It is my right to believe in unconditional love. Why is it that we are so eager to put conditions on God's unconditional love? You have to be straight. You can't be transgender. You have to be Christian. You have to believe. No! Not! None of these things! You just have to be.
Children are especially vulnerable to shame. Self-centered and dependent, young humans will easily translate, "You did something bad," into, "You ARE bad." We need to be aware and careful about the messages we send.
Love is not always kisses and hugs. Love is not necessarily a big, gorgeous wedding. Love is not sunshine and roses for days. Love is not everything being perfect all of the time. Love is a choice and it takes work. It takes work to truly love.
As we approach Valentine's Day, I thought it might be helpful for us to look at this business of love as it is seen in the eyes of God, from what I have come to understand as a result of the Conversations with God dialogues.
Love is not something that is generated from within us. Love is what enters our mind and heart and soul when we open to it. Love is what we live in -- it's the intelligence of the universe and the life force that keeps us alive.
Love is a grace we give one another. Love is sometimes effortful, but it's not based on someone else's effort. Love is what happens when we open our hearts and allow the love that naturally lives inside to flow forth.
When those of us who call ourselves Christians stand by in silence as someone, speaking with the authority granted to pastors entrusted with teaching the Word of God, uses the Word to cultivate disgust toward individuals made in the image of God, we tacitly concur with his conclusions.
Given our societal tendency to want to solve violence by ramping up our own violence in response, Tuff's authentic heroism reminds us that the best, lasting solutions to our challenges is by meeting violence and hatred with kindness, compassion, and unconditional love.
While your child is still alive, don't worry about what your friends will think. Twenty years from now, your friends' opinions won't keep you up at night. But your remorse about not loving your child while you still had the chance will. Trust me on this.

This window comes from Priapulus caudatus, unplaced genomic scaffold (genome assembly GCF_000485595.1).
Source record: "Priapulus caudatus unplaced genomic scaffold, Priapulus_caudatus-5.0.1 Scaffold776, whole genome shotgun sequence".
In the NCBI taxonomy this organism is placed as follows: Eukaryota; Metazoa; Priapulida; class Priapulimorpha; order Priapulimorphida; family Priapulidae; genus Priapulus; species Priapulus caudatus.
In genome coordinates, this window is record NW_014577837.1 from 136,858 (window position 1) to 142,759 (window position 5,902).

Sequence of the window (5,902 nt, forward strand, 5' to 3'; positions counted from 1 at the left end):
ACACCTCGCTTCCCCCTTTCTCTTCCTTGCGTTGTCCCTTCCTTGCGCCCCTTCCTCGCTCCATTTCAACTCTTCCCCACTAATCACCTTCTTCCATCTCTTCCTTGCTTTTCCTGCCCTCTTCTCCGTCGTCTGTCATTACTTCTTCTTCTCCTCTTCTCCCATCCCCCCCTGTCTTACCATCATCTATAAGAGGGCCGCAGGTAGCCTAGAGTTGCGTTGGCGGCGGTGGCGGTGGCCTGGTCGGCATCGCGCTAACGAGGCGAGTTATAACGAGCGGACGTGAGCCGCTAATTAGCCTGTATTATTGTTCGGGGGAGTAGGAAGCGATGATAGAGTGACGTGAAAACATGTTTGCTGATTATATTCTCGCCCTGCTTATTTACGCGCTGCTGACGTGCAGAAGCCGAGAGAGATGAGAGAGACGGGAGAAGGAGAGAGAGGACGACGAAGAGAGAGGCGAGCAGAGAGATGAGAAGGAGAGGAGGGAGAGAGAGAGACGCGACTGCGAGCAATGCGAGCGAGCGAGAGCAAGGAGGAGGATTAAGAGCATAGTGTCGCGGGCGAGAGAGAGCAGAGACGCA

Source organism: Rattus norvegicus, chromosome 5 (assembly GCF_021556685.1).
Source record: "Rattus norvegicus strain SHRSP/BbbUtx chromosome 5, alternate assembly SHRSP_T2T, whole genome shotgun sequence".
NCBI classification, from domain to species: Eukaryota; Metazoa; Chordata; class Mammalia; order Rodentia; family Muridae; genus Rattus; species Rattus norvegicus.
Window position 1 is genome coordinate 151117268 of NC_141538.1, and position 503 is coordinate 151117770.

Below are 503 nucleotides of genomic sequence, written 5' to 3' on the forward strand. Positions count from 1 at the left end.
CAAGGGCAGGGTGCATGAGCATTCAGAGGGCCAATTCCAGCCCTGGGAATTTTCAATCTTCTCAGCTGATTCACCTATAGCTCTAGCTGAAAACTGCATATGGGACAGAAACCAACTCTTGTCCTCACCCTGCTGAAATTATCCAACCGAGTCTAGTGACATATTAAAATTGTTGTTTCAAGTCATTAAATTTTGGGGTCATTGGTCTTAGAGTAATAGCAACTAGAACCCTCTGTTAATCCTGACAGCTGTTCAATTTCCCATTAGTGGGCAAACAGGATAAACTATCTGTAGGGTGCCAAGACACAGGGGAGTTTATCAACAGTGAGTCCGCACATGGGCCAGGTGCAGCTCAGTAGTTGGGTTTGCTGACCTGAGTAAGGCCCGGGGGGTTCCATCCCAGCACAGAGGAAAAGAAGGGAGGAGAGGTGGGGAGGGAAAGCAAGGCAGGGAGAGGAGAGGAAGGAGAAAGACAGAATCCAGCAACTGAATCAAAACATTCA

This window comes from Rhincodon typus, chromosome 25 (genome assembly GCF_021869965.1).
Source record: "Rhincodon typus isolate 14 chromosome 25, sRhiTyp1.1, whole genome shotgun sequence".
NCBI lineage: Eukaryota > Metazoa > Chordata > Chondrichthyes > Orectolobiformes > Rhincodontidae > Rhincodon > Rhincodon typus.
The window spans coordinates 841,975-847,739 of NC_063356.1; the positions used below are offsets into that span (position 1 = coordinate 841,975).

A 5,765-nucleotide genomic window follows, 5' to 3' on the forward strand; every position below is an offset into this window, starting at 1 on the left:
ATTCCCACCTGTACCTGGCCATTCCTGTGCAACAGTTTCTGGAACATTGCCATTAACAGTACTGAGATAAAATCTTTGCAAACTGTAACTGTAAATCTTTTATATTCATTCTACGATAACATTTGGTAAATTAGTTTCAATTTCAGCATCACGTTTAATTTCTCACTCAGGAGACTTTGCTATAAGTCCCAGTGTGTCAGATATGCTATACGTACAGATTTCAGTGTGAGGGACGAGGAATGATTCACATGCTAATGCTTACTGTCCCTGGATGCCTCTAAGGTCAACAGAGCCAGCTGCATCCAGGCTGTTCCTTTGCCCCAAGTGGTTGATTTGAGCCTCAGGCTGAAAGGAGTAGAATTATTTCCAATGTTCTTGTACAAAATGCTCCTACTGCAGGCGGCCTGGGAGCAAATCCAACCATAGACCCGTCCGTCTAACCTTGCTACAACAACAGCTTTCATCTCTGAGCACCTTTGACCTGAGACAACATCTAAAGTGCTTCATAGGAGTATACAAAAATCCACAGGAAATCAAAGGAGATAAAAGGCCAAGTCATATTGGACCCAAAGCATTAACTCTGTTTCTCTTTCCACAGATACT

When was the last time you noticed and appreciated a bird building a nest, the color yellow, palm trees swaying in the wind, an extra 15 minutes when a meeting gets done early, sleeping in, stories from a senior citizen or hitting every green light?
Rob and I know many Christian gay couples who are thriving both in their walks with God and in their relationships. We see the fruit of the spirit all over their lives! Really, it is between God and them... not our business. We don't secretly think they are in sin.
Wild horses couldn't keep me and Rob from going to Ryan's wedding. I know that many of our evangelical Christian friends probably don't understand this; you'll see it as an endorsement of sin, and as a compromise of the truth of scripture. But that isn't how God speaks to us about it.
How we treat others should be a choice that reflects our character -- not a reaction to other people's character. So, I choose to be kind because my kindness will define me. Not my parents. Not my relationships. Not my sexuality. Not my work. But my kindness.
The benefits of comprehending what an unconditional love means and implementing it in our everyday life seems to be significant, not only to us but also to whomever and whatever we interact with. So let's start the process and see it for yourself.
I'm going to be brave here and tell you exactly what I fear about my dating life now that I'm over 50. I'm terrified there's no one out there for me. That no one who can put up with my nuttiness, my anxieties, my insecurities, my moodiness.
The ridiculous downside to parenting is clear and visceral -- that's why it's so easy and funny to complain about it. But how can I explain the upside, that enormous emotional experience, which compels us to persevere?
What are you doing for Mother's Day this year? Buying a card that extols mom as someone who fed you, changed you, rocked you to sleep, and cheered you on when you were learning to walk and talk, read and write? A beautiful bouquet of flowers?
Today, I still need my scooter and wheelchair to get around. But something inside me has changed. I have a sense of freedom that is in some ways more powerful and sustainable than what I felt when I could walk and dance and run and play.
Here's another thing -- receiving generously a gift of authentic love has nothing to do with deserving. It's called unconditional love for a reason. That love that embraces us, even when we mess up. This love surpasses our calculations of right and wrong.